Select Identified Trends and Implications in Anwar’s 2023 APR Speech
Anwar’s speech also provided a sense of the select issues Malaysia is focusing on under his tenure. Most of the geopolitical issues contained few surprises, though his rather pointed remarks on Malaysia’s unwavering consistency in the face of “militarization” and “gray zone tactics” in the South China Sea or the danger of “dereliction of collective responsibility” in Myanmar reflect rising concerns on both fronts. ASEAN received quite a bit of emphasis, with Malaysia set to take up the annually-rotating chairmanship in 2025 in a pivotal year for the grouping as it charts out its post-2025 vision3. Anwar also linked global economic challenges like inflation and supply chain disruptions to his Madani Economy approach to restructure the economy and make it more competitive. This linkage is one that other officials, most notably Trade Minister Tengku Zafrul Aziz, have been noting, with the country being more aggressive in sending trade missions abroad, leveraging its competitive advantage in areas like semiconductors and getting more foreign companies to invest in the country4.
Select Issues and Suggested Approaches in Anwar’s 2023 APR Speech
Where It’s Headed
Looking ahead, the focus will be on how these foreign policy contours translate into more concrete outcomes, alongside developments such as Anwar’s foreign trips that involve major powers or unexpected crises. Anwar’s government has not dramatically changed course relative to previously issued documents since the shock election in 2018 brought the opposition to power for the first time in the country’s history, notably a defense white paper and two foreign policy frameworks5. Yet Anwar is still in his first year in office, and even subtle changes could begin becoming clearer and more formalized later this year and into 2024 alongside other signals such as resourcing and prioritization. This trend will likely persist out to key initiatives undertaken by Malaysia on its own or as part of other groupings like its 2025 ASEAN chairmanship.
How Anwar’s government makes connections between domestic and foreign policy, and the extent to which the population shares these views, will be critical to monitor in order to assess how the country’s external outlook evolves. Data unsurprisingly indicate that Malaysians remain overwhelmingly preoccupied with economic issues like inflation, and the government has been preoccupied over the past few months with the set of important state elections6. Yet it is also true that some of these domestic touchpoints like growth or corruption have foreign policy linkages, and, it is up to politicians and bureaucrats to make them so that national interests can be realized in the context of an interconnected world, rather than in isolation. Anwar has already signaled this in some of his public speeches, and in this one, he noted clearly that “Malaysia’s security lies in and with the region and not from the region.” Whether or not he can succeed with this more integrated vision at home and abroad remains to be seen.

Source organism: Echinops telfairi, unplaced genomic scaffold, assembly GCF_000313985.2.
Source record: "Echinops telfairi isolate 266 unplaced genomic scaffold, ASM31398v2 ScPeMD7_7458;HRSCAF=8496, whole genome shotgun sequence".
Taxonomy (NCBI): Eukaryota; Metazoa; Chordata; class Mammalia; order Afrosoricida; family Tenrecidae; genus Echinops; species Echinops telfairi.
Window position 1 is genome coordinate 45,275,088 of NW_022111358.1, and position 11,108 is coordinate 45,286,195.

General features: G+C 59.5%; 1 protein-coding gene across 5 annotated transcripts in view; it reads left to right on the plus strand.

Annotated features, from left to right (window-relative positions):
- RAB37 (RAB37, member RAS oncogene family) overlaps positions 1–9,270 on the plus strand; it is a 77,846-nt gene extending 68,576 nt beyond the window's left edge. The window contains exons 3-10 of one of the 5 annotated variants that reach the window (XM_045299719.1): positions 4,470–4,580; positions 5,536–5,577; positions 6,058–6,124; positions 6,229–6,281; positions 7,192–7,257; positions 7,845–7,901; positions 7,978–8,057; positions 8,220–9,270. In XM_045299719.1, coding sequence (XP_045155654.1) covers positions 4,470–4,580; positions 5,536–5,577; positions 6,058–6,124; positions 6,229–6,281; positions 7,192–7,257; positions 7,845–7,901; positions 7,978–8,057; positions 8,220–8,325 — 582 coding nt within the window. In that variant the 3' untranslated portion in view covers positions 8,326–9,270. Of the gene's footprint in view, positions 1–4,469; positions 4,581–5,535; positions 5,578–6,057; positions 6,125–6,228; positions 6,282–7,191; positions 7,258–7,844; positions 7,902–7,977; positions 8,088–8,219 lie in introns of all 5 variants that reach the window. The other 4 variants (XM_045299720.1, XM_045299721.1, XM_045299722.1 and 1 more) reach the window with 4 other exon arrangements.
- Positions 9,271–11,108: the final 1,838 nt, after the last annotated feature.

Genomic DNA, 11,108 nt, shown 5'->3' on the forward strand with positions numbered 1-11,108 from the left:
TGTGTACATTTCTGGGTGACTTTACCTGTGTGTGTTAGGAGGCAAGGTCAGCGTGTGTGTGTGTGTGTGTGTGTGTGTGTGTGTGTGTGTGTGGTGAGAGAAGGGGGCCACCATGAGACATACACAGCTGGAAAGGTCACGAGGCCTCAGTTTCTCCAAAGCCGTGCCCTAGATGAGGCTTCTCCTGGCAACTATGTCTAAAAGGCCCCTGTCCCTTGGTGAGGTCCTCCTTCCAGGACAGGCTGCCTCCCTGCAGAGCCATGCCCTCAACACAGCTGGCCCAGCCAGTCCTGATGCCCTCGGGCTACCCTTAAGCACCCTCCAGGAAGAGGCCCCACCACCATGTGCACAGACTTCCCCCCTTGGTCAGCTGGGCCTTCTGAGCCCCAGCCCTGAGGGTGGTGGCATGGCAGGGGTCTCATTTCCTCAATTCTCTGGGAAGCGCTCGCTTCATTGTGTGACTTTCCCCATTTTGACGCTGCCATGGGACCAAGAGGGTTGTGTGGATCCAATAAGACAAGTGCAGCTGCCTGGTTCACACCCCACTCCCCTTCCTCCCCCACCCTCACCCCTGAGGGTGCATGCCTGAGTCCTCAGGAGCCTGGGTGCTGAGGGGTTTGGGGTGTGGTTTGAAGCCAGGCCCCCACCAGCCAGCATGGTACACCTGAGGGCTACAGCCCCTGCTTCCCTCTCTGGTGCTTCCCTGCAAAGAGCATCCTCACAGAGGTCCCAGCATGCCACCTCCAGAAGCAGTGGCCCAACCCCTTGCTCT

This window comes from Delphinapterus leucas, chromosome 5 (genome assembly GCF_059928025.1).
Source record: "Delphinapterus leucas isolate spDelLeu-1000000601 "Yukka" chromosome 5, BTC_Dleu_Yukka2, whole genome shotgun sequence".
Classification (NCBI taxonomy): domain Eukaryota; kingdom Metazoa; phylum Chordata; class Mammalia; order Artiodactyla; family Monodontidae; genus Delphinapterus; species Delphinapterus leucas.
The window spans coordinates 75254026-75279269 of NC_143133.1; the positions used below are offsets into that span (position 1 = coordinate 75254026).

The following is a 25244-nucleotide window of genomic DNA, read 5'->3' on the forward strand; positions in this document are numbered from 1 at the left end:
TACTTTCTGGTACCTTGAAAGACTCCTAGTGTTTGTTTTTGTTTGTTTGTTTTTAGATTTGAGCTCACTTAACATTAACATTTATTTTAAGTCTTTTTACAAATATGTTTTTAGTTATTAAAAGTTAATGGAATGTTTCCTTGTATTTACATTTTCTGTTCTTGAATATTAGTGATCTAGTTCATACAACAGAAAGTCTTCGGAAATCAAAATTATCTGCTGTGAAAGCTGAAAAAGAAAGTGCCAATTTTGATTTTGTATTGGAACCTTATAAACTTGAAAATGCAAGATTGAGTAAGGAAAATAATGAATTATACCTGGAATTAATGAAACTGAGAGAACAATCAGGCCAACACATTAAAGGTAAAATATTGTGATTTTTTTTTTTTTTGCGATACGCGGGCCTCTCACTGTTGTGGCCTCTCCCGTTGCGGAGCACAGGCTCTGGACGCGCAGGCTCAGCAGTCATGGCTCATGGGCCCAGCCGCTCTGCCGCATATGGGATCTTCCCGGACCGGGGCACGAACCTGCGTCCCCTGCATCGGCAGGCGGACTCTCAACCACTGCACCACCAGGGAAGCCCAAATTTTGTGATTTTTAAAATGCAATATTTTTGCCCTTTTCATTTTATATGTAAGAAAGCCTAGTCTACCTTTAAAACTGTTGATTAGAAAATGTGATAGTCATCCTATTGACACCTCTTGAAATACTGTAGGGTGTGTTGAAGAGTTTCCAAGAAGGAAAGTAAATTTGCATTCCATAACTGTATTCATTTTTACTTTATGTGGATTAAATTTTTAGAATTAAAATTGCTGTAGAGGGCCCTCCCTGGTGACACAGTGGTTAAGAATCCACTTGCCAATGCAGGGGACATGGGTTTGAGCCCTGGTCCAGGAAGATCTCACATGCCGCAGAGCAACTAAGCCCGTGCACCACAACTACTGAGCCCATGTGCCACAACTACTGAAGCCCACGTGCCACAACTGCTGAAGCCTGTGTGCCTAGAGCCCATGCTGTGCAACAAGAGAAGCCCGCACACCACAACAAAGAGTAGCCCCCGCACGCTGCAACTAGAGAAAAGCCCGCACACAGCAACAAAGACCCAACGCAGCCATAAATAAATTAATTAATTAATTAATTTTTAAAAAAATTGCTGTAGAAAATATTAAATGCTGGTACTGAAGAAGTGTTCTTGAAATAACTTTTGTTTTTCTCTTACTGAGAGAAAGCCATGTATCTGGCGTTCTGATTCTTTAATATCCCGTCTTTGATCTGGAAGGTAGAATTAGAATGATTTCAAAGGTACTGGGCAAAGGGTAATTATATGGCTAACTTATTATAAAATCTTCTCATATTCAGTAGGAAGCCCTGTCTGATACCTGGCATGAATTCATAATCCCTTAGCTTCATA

US-China Influence Competition in Southeast Asia; Malaysian Voter Concerns Amid State Polls; The Indo-Pacific’s Mixed Trade Picture
“The available polling indicates that the United States enjoys more soft power and popularity than China across most of the region…[w]hether that is still true of most elites in Southeast Asia is unclear,” argues a new white paper by the Center for Strategic and International Studies that analyzes available country-level polling data on elite and public opinion in Southeast Asia with respect to both Washington and Beijing (link).
Snapshot of Aggregate Southeast Asia Public and Elite Opinion towards the United States and China
Amid Malaysia’s first set of six key state elections since Prime Minister Anwar Ibrahim took power last year, inflation and cost of living overwhelmingly dominated issues of concern for voters, followed by others like economic growth and corruption, per new data released by Merdeka Center (link).
Top Issues of Voter Concern in State Election Survey
“Commercial trade in the APEC region recovered to $4.9 trillion in 2022, albeit lower than the projected value of $5.4 trillion in 2022 had there been no pandemic,” notes a new report released by the Asia-Pacific Economic Cooperation (APEC) forum monitoring pandemic recovery in this space. The report observes a mixed picture of increasing trade restrictions, even as trade values for services for Southeast Asian countries like Singapore and Vietnam have already shown signs of recovery relative to pre-COVID-19 numbers. It also notes sectoral initiatives by countries to boost their economies, such as the efforts by Indonesia and Thailand to revamp their tourism strategies (link).